Charles Darwin arrives in Australia – 1836

“January 12th Early in the morning, a light air carried us towards the entrance of Port Jackson: instead of beholding a verdant country scattered over with fine houses, a straight line of yellowish cliff brought to our mind the coast of Patagonia. A solitary lighthouse, built of white stone, alone told us we were near to a great & populous city. — Having entered the harbor, it appeared fine & spacious; but the level country, showing on the cliff-formed shores bare & horizontal strata of sandstone, was covered by woods of thin scrubby trees that bespoke useless sterility. — Proceeding further inland, parts of the country improved; beautiful Villas & nice Cottages were |681| here & there scattered along the beach; and in the distance large stone houses, two or three stories high, & Windmills standing on the edge of a bank, pointed out to us the neighbourhead of the Capital of Australian civilization.

At last we anchored within Sydney Cove; we found the little basin, containing many large ships & surrounded by Warehouses. — In the evening I walked through the town & returned full of admiration at the whole scene. — It is a most magnificent testimony to the power of the British nation: here, in a less promising country, scores of years have effected many times more than centuries in South America. — My first feeling was to congratulate myself that I was born an Englishman …”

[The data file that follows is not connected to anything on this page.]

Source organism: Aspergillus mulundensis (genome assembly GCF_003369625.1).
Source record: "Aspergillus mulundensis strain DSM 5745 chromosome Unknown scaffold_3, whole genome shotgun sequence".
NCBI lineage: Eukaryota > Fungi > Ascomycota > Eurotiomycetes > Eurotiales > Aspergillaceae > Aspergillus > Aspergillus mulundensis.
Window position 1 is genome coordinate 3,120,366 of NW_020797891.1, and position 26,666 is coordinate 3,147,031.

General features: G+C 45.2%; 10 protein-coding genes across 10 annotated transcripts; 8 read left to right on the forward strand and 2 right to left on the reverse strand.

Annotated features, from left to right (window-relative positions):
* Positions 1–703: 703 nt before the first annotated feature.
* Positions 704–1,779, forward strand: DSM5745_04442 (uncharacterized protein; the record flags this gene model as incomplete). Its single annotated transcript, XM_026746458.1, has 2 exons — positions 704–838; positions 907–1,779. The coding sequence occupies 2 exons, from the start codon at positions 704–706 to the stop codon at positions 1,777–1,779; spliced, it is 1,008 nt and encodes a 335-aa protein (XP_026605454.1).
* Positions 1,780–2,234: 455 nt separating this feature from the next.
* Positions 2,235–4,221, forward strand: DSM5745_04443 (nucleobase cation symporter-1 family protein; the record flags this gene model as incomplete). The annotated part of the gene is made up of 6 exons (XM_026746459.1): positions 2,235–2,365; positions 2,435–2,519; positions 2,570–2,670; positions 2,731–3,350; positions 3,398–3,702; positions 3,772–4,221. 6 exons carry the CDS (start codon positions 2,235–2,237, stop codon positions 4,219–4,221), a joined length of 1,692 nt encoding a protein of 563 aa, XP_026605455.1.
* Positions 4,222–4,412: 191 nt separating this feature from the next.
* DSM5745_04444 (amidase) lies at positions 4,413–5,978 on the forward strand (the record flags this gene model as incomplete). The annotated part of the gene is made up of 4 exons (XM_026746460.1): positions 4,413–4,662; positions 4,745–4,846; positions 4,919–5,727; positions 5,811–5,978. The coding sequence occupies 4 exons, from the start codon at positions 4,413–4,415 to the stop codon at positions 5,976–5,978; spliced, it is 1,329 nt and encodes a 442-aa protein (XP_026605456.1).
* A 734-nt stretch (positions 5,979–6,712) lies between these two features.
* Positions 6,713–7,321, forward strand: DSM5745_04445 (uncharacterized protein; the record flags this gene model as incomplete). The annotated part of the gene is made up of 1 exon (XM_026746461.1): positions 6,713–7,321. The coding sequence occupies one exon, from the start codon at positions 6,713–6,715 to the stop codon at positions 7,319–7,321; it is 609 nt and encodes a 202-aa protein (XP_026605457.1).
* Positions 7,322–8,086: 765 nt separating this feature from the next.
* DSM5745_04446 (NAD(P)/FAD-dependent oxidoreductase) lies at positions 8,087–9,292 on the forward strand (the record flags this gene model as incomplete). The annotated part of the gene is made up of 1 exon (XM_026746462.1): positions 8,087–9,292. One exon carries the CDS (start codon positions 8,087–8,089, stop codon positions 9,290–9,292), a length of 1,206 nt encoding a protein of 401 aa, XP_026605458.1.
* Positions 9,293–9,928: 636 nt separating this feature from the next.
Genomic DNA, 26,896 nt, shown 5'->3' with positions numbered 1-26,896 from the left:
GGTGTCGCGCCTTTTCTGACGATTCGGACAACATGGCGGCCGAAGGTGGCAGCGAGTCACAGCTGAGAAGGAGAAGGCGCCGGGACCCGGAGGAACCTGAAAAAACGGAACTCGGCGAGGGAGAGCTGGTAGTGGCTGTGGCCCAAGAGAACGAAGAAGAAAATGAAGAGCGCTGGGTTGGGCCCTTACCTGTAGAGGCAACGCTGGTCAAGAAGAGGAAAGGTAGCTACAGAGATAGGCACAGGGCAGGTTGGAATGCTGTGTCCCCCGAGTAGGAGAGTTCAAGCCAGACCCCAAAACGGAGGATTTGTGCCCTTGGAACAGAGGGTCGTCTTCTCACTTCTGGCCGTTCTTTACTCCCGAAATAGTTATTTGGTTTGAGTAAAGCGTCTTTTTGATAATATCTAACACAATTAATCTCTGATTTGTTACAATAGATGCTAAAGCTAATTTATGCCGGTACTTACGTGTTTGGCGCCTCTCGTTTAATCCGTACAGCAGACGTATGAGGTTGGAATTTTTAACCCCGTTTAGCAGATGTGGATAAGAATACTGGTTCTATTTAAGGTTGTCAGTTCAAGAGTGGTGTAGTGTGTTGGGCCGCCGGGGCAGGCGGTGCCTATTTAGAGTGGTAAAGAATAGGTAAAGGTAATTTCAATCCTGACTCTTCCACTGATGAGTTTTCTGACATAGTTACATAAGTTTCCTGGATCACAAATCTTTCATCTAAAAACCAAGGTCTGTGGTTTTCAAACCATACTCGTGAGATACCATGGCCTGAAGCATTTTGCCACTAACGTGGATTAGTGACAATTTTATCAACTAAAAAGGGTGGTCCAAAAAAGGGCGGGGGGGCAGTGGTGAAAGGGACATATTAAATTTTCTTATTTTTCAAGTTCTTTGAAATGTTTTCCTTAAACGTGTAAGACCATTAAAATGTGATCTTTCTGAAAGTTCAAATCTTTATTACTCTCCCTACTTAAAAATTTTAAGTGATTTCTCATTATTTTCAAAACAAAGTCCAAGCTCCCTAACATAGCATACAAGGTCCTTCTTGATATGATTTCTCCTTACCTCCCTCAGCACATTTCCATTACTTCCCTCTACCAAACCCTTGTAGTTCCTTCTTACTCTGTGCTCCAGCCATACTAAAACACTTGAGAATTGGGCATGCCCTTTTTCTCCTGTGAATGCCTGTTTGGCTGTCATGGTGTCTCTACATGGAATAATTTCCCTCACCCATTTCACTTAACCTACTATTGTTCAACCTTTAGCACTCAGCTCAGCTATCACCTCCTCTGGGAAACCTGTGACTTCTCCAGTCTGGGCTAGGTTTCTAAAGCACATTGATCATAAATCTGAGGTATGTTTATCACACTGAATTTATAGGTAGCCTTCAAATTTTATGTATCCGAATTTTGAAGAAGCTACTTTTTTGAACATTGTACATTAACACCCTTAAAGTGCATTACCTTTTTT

For online copy of Darwin’s Diary see


Post script:

Darwin’s expression about being  “Born an Englishman” – in the context of his arrival in a newly established colony, can be read as an expression of Darwin’s  sense of belonging to the then expanding British Empire.

That is why i cut the full quote at that point, as evidence of Darwin’s inner condition rather than as an evaluation of the city of Sydney at that time. The young Darwin reported the flush of pride he felt at being an Englishman and part of the British empire.

When the Sydney Morning Herald also covered the arrival of Darwin (SMH, Steve Meacham 12 Jan 2009), they made the same editorial decision – cutting the quote at the same point –  as though Darwin may have been saying what a wonderful city Sydney was.

The SMH denied their readers the full story, for Darwin goes on to write:

“Upon seeing more of the town on other days, perhaps it fell a little in my estimation; …”

The SMH story strikes me as playing to an Anglo-Australian sense nationalism (which was in its infancy when Darwin visited) rather than objective reporting.


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